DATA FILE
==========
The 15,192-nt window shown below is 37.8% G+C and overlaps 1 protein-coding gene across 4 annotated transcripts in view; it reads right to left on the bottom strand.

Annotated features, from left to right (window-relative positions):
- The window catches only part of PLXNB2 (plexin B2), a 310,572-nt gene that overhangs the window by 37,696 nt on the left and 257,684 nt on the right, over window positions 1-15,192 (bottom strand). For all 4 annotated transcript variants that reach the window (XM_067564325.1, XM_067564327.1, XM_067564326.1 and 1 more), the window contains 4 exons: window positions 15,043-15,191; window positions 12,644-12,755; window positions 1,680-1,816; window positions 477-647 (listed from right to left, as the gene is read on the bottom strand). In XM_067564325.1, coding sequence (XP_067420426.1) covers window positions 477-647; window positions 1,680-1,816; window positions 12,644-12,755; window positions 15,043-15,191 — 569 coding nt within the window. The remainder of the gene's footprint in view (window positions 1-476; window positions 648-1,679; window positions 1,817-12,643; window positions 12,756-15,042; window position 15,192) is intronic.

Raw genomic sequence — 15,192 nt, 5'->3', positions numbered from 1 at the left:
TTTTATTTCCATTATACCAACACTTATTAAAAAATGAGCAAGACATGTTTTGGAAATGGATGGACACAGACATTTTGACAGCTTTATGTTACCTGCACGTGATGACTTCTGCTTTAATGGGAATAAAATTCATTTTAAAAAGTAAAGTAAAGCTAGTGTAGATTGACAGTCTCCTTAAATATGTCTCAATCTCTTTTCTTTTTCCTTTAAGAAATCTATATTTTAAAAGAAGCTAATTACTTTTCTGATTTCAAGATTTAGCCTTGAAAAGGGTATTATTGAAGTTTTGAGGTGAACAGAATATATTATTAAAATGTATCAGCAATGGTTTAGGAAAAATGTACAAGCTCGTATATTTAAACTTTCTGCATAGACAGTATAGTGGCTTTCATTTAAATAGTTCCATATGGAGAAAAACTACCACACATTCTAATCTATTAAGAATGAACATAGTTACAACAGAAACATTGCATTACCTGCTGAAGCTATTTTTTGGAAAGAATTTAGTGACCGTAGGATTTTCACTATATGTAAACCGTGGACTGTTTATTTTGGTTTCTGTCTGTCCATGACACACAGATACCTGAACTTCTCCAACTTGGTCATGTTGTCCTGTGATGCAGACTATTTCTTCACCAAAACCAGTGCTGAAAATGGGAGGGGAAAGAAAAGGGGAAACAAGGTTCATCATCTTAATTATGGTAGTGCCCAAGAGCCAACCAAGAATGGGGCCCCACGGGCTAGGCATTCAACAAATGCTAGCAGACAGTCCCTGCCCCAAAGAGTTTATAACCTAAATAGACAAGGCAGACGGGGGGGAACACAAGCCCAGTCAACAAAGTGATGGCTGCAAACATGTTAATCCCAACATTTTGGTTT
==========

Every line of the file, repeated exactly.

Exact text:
The 15,192-nt window shown below is 37.8% G+C and overlaps 1 protein-coding gene across 4 annotated transcripts in view; it reads right to left on the bottom strand.

Annotated features, from left to right (window-relative positions):
- The window catches only part of PLXNB2 (plexin B2), a 310,572-nt gene that overhangs the window by 37,696 nt on the left and 257,684 nt on the right, over window positions 1-15,192 (bottom strand). For all 4 annotated transcript variants that reach the window (XM_067564325.1, XM_067564327.1, XM_067564326.1 and 1 more), the window contains 4 exons: window positions 15,043-15,191; window positions 12,644-12,755; window positions 1,680-1,816; window positions 477-647 (listed from right to left, as the gene is read on the bottom strand). In XM_067564325.1, coding sequence (XP_067420426.1) covers window positions 477-647; window positions 1,680-1,816; window positions 12,644-12,755; window positions 15,043-15,191 — 569 coding nt within the window. The remainder of the gene's footprint in view (window positions 1-476; window positions 648-1,679; window positions 1,817-12,643; window positions 12,756-15,042; window position 15,192) is intronic.

Raw genomic sequence — 15,192 nt, 5'->3', positions numbered from 1 at the left:
TTTTATTTCCATTATACCAACACTTATTAAAAAATGAGCAAGACATGTTTTGGAAATGGATGGACACAGACATTTTGACAGCTTTATGTTACCTGCACGTGATGACTTCTGCTTTAATGGGAATAAAATTCATTTTAAAAAGTAAAGTAAAGCTAGTGTAGATTGACAGTCTCCTTAAATATGTCTCAATCTCTTTTCTTTTTCCTTTAAGAAATCTATATTTTAAAAGAAGCTAATTACTTTTCTGATTTCAAGATTTAGCCTTGAAAAGGGTATTATTGAAGTTTTGAGGTGAACAGAATATATTATTAAAATGTATCAGCAATGGTTTAGGAAAAATGTACAAGCTCGTATATTTAAACTTTCTGCATAGACAGTATAGTGGCTTTCATTTAAATAGTTCCATATGGAGAAAAACTACCACACATTCTAATCTATTAAGAATGAACATAGTTACAACAGAAACATTGCATTACCTGCTGAAGCTATTTTTTGGAAAGAATTTAGTGACCGTAGGATTTTCACTATATGTAAACCGTGGACTGTTTATTTTGGTTTCTGTCTGTCCATGACACACAGATACCTGAACTTCTCCAACTTGGTCATGTTGTCCTGTGATGCAGACTATTTCTTCACCAAAACCAGTGCTGAAAATGGGAGGGGAAAGAAAAGGGGAAACAAGGTTCATCATCTTAATTATGGTAGTGCCCAAGAGCCAACCAAGAATGGGGCCCCACGGGCTAGGCATTCAACAAATGCTAGCAGACAGTCCCTGCCCCAAAGAGTTTATAACCTAAATAGACAAGGCAGACGGGGGGGAACACAAGCCCAGTCAACAAAGTGATGGCTGCAAACATGTTAATCCCAACATTTTGGTTT